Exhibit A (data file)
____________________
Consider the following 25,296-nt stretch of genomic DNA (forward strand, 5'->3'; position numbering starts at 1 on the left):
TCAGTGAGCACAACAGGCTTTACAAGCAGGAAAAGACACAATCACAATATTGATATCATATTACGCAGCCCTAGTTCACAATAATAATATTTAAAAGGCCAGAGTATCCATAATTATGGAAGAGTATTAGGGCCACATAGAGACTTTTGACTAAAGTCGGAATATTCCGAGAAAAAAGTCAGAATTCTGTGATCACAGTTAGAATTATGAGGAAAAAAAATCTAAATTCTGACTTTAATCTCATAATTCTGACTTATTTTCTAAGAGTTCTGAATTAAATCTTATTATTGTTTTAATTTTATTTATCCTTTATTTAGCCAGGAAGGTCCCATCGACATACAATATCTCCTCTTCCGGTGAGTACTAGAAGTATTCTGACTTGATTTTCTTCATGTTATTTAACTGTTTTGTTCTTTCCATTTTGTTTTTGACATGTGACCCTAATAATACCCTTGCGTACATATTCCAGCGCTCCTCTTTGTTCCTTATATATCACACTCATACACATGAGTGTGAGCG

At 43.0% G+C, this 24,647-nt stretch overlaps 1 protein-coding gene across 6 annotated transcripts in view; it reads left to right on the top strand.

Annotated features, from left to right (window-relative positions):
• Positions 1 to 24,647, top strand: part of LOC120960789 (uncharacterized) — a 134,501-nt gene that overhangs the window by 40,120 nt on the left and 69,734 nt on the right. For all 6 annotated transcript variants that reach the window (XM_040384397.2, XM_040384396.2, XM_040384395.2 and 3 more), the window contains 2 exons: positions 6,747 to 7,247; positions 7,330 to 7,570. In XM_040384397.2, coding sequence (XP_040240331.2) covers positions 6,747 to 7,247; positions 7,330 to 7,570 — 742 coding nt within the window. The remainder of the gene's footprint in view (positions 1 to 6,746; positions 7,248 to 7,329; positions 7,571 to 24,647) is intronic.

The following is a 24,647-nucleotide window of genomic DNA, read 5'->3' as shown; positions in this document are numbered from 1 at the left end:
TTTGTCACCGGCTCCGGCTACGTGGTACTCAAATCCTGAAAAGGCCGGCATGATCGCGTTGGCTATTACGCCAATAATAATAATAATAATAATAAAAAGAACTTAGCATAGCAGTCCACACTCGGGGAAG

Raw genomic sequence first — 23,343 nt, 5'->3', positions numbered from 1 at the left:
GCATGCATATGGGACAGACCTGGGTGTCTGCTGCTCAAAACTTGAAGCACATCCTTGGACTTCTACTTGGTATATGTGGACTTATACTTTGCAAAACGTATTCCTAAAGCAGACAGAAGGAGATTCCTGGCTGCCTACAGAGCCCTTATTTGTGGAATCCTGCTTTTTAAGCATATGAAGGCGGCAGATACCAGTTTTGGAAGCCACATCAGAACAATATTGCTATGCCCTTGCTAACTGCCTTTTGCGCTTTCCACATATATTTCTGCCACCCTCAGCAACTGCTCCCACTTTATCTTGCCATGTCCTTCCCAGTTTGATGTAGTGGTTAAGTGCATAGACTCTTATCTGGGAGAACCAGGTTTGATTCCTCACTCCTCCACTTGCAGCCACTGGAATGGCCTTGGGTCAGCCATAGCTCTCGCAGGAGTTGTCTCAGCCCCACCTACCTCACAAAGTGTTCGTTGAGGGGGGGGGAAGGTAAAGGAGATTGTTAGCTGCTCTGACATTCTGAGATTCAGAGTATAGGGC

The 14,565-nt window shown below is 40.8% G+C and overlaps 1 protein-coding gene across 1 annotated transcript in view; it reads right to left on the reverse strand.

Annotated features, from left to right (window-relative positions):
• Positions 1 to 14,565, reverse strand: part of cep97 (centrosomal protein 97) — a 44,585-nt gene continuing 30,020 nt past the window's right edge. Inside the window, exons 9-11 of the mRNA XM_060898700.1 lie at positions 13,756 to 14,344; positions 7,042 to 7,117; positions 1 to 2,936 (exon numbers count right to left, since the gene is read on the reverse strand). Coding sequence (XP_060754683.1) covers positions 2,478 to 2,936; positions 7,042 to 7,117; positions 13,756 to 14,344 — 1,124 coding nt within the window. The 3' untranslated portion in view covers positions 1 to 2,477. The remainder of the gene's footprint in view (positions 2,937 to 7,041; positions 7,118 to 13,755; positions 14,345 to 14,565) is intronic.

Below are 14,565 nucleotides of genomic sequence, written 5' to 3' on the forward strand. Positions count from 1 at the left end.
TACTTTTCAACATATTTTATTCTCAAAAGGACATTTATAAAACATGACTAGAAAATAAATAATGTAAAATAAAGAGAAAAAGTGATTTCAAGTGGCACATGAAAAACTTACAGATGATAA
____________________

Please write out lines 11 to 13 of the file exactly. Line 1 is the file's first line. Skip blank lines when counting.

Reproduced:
Annotated features, from left to right (window-relative positions):
• Positions 1 to 14,565, reverse strand: part of cep97 (centrosomal protein 97) — a 44,585-nt gene continuing 30,020 nt past the window's right edge. Inside the window, exons 9-11 of the mRNA XM_060898700.1 lie at positions 13,756 to 14,344; positions 7,042 to 7,117; positions 1 to 2,936 (exon numbers count right to left, since the gene is read on the reverse strand). Coding sequence (XP_060754683.1) covers positions 2,478 to 2,936; positions 7,042 to 7,117; positions 13,756 to 14,344 — 1,124 coding nt within the window. The 3' untranslated portion in view covers positions 1 to 2,477. The remainder of the gene's footprint in view (positions 2,937 to 7,041; positions 7,118 to 13,755; positions 14,345 to 14,565) is intronic.

Below are 14,565 nucleotides of genomic sequence, written 5' to 3' on the forward strand. Positions count from 1 at the left end.